Dorothy finally finds a friend in Baby Doll – until playtime goes awry. Cliff discovers that Niles plans to give him human-like upgrades. Vic devises a plan to win Roni back. After Rita has a lousy audition, Larry brings her along to meet his family and learns more about the life he left behind.
Warning: This review contains STRONG spoilers, with the discussion of key plot points from the episode and series.
Oh my gosh.
This was certainly “an episode”, bringing in the second act of the current series and radical changes for two of the core characters. The last five minutes were stunning, the previous 45 were slow and steady build-up to a pair of well-earned unforeseen events. It’s almost a total tonal shift from fun and adventure of Sex Patrol, but there is also a lot of comedy and some small, personal plot stuff. By this point, that’s pretty much the show’s style, and it works both to ground the show in a reality of everyday happenings and to keep the audience off their feet.
Or, in my case, glued to the edge of my chair and trying to work out what happens next.
The show opens with the continued tribulations of Crazy Jane, in a situation that you just know can’t get any worse. The Underground is still in disagreement as to who gets to be the primary and Baby Doll is now on The Surface, a six-year-old coming to terms with the knowledge that The Chief used her as an experiment. Sticking with the season’s themes, it’s all about parents and children, and then expands the scope as Baby Doll plays with Dorothy so we get to see both of The Chiefs’ children interact.
Once that pairing is established, the rest of the Patrol also buddy-up for trips out of the Mansion to get away from the two hyperactive kids. As per last season, Rita and Larry continue their deep friendship by going to help pack up Larry’s dead son’s possessions. Larry needs the emotional support because he’s found his son only to then lose him, and to deal with talking to his other son along with meeting his grandchild and great-grandchild. Rita needs a drink because she failed an audition for the local am-dram. It’s a touching tale of errors, tension, and humanity.
Meanwhile, Cliff teams up with Vic; not so much because Vic wants to hang, but due to Cliff deciding he’s a people-person and that he can be Papa Borg to Vic. Given how emotionally immature Cliff acts most of the time, it’s an “interesting pairing”, especially when it comes to giving Vic advice on how to connect with his paramour that he’s having literal nightmares about dating. It’s also the most outright comedic part of the episode, as we get to see inside Cliff’s daydream of the “Steele & Stone” 70s cop show! It’s a one-minute-forty reverential pastiche of exploitation cinema and is just honestly funny for its absolute ridiculousness. And after that, because Vic is busy enjoying time with Roni, Cliff gets bored and tries to stop crime! Which he does, very brutally, and we find out why the episode is called “Finger Patrol”. Ewww…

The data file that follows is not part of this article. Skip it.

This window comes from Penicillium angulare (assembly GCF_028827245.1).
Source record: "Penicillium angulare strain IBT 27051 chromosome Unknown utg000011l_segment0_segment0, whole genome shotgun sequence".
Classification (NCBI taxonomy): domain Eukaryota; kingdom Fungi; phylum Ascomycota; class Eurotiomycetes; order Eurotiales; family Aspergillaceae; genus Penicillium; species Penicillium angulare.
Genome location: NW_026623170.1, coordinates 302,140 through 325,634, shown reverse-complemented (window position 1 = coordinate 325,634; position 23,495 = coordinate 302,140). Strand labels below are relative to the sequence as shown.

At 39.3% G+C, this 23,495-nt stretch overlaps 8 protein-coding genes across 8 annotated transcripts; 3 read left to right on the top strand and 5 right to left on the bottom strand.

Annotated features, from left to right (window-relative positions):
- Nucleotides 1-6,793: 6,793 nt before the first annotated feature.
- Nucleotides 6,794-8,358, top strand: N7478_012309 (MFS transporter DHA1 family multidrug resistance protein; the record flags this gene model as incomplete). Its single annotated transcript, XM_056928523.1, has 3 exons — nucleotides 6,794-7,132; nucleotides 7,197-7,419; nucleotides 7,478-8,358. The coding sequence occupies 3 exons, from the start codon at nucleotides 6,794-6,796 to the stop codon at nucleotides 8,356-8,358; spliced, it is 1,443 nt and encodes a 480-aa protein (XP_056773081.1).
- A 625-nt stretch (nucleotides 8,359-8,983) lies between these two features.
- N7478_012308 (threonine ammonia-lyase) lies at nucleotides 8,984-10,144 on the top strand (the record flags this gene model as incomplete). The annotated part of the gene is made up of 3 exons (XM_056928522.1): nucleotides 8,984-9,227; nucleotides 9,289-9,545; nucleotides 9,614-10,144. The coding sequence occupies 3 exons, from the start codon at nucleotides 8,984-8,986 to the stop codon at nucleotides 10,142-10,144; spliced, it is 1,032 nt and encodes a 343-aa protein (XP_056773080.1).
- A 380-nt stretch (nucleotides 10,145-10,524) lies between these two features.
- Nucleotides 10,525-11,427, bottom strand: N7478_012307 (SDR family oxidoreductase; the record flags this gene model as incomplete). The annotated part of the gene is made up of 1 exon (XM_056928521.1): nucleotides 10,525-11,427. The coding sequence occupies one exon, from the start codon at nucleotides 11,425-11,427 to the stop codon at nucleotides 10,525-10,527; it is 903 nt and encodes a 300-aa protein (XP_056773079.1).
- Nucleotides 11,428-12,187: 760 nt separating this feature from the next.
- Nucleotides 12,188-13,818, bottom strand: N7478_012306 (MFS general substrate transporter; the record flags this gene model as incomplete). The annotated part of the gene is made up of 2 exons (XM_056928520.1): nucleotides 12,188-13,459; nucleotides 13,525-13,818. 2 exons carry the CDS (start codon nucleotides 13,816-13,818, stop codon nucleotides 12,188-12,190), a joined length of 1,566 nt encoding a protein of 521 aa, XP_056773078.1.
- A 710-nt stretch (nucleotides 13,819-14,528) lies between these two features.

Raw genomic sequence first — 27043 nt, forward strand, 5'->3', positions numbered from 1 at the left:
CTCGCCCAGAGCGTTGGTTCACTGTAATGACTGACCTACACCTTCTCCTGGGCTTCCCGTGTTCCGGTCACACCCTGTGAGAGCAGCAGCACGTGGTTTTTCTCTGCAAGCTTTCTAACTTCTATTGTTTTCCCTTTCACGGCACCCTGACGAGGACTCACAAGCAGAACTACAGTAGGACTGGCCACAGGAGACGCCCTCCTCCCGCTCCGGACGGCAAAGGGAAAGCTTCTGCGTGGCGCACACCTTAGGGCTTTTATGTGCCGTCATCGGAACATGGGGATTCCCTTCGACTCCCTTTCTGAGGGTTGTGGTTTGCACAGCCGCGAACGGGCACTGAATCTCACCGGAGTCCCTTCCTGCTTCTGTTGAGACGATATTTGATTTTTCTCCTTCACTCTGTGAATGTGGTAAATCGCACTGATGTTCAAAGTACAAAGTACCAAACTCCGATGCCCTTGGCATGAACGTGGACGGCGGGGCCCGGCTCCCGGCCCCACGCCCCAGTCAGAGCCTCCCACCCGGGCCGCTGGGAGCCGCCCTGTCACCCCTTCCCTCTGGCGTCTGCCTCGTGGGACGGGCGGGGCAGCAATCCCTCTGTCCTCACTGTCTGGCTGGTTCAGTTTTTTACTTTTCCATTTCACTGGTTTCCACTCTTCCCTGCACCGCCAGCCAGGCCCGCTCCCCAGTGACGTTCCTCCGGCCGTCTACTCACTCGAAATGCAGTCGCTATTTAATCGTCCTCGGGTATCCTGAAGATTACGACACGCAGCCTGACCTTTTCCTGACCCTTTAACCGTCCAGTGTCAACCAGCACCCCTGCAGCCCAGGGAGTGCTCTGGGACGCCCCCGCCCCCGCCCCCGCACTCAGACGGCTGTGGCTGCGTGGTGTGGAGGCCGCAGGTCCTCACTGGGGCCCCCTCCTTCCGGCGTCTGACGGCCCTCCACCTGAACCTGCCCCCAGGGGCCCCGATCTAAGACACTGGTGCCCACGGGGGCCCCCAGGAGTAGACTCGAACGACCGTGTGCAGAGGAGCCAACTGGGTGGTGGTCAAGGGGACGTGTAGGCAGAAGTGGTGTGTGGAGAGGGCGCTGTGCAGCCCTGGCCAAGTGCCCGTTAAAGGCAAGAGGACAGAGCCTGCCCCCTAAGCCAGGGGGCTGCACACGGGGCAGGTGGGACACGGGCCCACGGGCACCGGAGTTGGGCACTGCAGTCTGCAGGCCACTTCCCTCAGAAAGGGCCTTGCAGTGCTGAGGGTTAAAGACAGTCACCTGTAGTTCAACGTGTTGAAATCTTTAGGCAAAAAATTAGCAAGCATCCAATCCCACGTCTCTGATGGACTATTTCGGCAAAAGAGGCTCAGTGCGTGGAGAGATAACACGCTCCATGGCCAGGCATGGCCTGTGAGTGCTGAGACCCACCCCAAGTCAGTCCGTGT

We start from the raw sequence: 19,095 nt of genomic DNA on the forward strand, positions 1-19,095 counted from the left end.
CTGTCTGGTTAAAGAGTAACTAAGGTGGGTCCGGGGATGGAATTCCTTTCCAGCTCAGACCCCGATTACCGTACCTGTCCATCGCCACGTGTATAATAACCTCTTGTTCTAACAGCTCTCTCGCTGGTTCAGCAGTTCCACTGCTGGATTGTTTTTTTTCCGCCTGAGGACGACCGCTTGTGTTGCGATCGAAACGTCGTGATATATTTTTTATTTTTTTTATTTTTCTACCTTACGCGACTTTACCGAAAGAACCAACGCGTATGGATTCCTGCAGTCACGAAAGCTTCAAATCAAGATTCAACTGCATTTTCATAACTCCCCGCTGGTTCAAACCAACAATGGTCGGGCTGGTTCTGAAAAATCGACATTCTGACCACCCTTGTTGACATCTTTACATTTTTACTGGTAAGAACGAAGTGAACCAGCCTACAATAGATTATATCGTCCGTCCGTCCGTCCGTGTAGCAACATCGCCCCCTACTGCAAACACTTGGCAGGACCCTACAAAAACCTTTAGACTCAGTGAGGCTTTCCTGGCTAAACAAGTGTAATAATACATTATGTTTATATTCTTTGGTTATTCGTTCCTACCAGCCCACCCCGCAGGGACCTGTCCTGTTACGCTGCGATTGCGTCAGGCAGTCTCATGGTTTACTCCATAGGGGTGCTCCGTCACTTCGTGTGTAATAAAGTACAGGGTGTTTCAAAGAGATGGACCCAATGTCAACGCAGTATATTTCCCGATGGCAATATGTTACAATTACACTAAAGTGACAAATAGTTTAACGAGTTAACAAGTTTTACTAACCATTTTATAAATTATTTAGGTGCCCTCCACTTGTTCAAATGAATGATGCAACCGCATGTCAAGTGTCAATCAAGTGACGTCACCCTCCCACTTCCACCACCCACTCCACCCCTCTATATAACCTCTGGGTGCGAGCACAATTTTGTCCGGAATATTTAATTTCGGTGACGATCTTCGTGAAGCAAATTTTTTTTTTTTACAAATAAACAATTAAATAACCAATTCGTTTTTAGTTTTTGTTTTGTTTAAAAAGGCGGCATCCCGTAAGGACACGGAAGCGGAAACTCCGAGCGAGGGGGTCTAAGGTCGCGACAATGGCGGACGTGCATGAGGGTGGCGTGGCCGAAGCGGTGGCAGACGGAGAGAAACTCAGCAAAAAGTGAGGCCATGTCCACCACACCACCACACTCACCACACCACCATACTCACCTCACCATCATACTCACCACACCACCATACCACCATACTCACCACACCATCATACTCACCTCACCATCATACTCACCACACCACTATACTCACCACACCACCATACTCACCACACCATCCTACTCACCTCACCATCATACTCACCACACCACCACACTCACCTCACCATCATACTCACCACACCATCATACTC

And that comedic moment is where everything shifts for the episode as we focus back on the other two pairs. The first is a gut punch, as we find out that Larry has been betrayed and the Bureau of Normalicy are there to collect him. The denouement is heart-breaking, not just because of who did it but also because you can absolutely understand why they did it. A death in the family adds further weight to the moment, affirming to everyone that they acted in the right way even though the audience knows they didn’t. The most comic-book moment of the episode, Rita and Larry flying away, kicks in just as you want the far more fantastical moment of getting everyone around a table to talk it out.
Back at the mansion, the kids have been playing all day. That’s two superhuman kids, with strong powers and determined egos. It hasn’t gone well and The Chief is doing all he can to calm things down. Unfortunately, he’s the world’s worst father (and person) so Dorothy takes the plunge and Makes A Wish – invoking the Candlemaker and attacking Baby Doll. It’s scary stuff, not least for the malice and the despair in the children’s eyes. As audiences, we’re used to, even blunted to, these moments with the adult protagonists. But this brings it to that whole new level, as it reminds you what bastard humans are, and how easily they can flick into an act of pure spite.
It then gets more shocking, as the Candlemaker enters into The Underground. Something we thought couldn’t happen happens, the rules are changed, the tension mounts. Jane’s personalities clash with the Candlemaker, resplendent in full and impressively animated full view, and super-powers smash into each other. The suspense is high, the action is visceral, and then a body falls. One of the personalities is dead.
And then the credits kick in.
And we’re in shock. Because a long-term character is dead, and we didn’t know half of what we just saw could happen, and we don’t know what it’ll do to Jane, and we don’t know what the Candlemaker will do next, and we don’t know anything.
Oh. Oh my. Oh my gosh.
Yeah, that’s really how you do comic book TV; leaving people on a cliff-hanger and gasping for more.
Doom Patrol is airing weekly on dcuniverse.com and HBOmax.com